Another thing I’ve read is that “Cannibal Girls” is supposed to be funny. A horror/comedy in 1973, especially among the low-brow drive-in market, might have had a certain novelty value. The only problem is “Cannibal Girls” isn’t funny. If the film’s compendium of clichés was meant to be satirical, there’s no sign of that in the finished movie. If the rambling dialogue or meaningless story were intentionally absurd, that isn’t convey to the audience. The only time I laughed during “Cannibal Girls” was when the movie baffled me into a state of confused amusement. I somehow doubt that was intentional.

“Cannibal Girls” only runs a little over eighty minutes. Even to get to that brief run time, the movie had to be padded out. Living among the Cannibal Girls is a hunchbacked, limping, mute man-servant named Bunker. Bunker randomly appears and disappears throughout the film. His most bizarre appearance has him suddenly leaping out of the woods, attacking Martin. This scene is so badly directed, I didn’t understand what was happening at first. In one especially needless scene, Levy serenades Martin to sleep by playing his guitar. The subplot of the man searching for his missing sister adds nothing to the film. For that matter, why is the girl killed at the beginning? These are the kind of questions “Cannibal Girls” gets the audience asking.

Despite its meaningless plot and senseless construction, there’s one or two interesting moments in “Cannibal Girls.” One kind of cool shot overlays the naked bosoms of the girls over the starring eyes of the mad reverend. Though the character’s exact purpose isn’t exactly clear, Ronald Ulrich’s wide-eyed performance as the insane reverend is certainly memorable. A sequence where they stand over the couple’s bed is mildly creepy. Searching for good or interesting moments in “Cannibal Girls” is hard but not impossible.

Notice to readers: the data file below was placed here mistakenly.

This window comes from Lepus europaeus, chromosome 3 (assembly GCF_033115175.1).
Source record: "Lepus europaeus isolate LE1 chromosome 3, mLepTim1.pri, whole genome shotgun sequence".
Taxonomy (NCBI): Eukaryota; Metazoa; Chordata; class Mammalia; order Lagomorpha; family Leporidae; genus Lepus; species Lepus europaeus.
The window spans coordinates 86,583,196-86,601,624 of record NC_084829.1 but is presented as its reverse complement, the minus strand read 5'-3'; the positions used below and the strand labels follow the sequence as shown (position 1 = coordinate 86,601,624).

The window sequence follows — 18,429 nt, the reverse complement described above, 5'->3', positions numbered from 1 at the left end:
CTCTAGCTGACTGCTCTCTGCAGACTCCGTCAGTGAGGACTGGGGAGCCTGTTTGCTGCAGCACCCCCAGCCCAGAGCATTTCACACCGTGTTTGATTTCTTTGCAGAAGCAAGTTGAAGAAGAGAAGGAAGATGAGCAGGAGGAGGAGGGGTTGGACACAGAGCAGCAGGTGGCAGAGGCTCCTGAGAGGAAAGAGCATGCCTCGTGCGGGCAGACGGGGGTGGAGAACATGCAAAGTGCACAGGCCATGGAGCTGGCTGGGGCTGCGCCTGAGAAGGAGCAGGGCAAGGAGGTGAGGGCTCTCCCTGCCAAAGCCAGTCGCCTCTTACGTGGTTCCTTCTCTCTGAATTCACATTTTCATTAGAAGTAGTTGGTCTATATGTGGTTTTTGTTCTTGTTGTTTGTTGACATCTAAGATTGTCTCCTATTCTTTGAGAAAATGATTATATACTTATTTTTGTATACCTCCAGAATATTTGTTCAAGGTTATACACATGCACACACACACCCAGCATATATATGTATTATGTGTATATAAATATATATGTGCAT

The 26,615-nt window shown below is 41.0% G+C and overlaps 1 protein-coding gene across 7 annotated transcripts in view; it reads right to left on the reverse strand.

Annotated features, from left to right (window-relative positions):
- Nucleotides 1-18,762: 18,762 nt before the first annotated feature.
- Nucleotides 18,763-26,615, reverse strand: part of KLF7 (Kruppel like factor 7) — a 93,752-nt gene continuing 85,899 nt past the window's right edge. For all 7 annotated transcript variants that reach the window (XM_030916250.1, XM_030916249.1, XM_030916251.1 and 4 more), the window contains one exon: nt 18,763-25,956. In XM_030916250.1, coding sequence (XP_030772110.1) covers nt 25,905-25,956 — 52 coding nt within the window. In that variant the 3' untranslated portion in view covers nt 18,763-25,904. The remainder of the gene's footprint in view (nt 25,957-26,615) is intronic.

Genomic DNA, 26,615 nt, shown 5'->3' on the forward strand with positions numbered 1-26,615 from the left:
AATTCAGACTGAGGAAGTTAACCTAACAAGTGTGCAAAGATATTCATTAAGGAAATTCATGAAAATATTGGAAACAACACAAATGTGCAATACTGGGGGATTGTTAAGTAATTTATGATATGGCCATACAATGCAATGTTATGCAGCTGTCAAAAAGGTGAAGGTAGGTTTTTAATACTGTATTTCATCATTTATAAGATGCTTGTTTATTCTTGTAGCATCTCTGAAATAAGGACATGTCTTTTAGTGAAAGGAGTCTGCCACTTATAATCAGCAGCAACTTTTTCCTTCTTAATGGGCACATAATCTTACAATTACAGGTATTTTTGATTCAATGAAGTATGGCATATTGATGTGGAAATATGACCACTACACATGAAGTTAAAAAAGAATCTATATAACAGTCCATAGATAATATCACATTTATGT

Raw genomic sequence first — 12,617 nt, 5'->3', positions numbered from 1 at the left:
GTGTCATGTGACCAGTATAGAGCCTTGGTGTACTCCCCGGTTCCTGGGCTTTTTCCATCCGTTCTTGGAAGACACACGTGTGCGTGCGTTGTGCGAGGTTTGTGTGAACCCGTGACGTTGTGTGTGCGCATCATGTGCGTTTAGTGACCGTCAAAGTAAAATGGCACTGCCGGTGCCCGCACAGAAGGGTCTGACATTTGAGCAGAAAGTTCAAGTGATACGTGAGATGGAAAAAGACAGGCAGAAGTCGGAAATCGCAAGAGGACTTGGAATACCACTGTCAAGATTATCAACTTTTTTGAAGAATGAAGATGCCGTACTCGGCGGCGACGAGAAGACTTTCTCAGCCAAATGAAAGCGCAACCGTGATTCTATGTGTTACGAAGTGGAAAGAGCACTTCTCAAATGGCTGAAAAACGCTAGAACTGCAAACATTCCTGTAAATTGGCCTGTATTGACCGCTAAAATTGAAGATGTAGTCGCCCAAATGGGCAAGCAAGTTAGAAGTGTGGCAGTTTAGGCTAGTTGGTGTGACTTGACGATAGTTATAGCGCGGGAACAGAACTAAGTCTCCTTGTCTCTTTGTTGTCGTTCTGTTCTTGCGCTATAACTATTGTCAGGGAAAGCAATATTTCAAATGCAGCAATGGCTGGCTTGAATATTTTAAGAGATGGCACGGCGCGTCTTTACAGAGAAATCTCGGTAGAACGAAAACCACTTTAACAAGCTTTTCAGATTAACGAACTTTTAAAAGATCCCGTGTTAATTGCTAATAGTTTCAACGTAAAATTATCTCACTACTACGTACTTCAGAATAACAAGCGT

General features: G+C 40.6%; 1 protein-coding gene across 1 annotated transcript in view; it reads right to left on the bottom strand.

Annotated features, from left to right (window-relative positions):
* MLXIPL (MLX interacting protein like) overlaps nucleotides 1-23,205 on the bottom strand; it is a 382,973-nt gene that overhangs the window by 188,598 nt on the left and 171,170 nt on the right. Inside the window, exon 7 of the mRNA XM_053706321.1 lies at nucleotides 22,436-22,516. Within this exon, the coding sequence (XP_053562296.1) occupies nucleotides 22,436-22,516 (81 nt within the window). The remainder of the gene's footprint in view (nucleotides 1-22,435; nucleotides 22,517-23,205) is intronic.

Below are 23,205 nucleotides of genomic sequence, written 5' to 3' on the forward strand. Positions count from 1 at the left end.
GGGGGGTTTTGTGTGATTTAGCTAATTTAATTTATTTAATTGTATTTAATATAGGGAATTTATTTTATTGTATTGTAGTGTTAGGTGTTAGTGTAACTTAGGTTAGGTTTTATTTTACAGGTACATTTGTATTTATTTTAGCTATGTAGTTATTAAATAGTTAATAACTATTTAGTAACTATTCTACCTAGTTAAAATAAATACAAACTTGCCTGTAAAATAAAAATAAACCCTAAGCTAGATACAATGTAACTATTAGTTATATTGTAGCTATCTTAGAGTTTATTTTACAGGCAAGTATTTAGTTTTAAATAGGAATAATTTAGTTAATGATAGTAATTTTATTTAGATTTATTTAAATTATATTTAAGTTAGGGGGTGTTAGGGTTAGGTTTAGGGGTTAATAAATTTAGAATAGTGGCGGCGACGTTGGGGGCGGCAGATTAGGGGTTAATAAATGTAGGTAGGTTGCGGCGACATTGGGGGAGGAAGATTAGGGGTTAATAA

The film concludes on an especially nonsensical note. The lead couple seemingly escape the home of the hungry cannibals. Gloria awakens in a bed, told by her boyfriend that the film’s entire events have been a dream. While the “It was all a dream!” ending certainly would have been a lazy cop-out, at least it would’ve explained the movie’s senseless plot. Instead, the story circles back around, the couple returning to the house. Levy appears to be in cahoots with the villains. Until he isn’t, as he becomes their latest meal. The ending is as slapdash and pointless as anything else in the movie.

Listen, I’m a fan of low budget horror films. I even have a certain affection for sleazy, cheap exploitation flicks.  I usually use the term “trash cinema” affectionately. Yet “Cannibal Girls” is trash in the truest sense, disposable and without value. That the movie is bad probably didn’t bother Reitman or his team much. The director clearly made a movie, cheaply and quickly, that would make money. He accomplished that mission. However dire the finished product may be, “Cannibal Girls’” financial success paved the way for Ivan Reitman’s much better later films. It also, indirectly, lead to the careers of genuinely talented Canuxploitation directors, like David Cronenberg and William Fruet. That almost validates this dumb movie’s existence. [Grade: D]

No comments: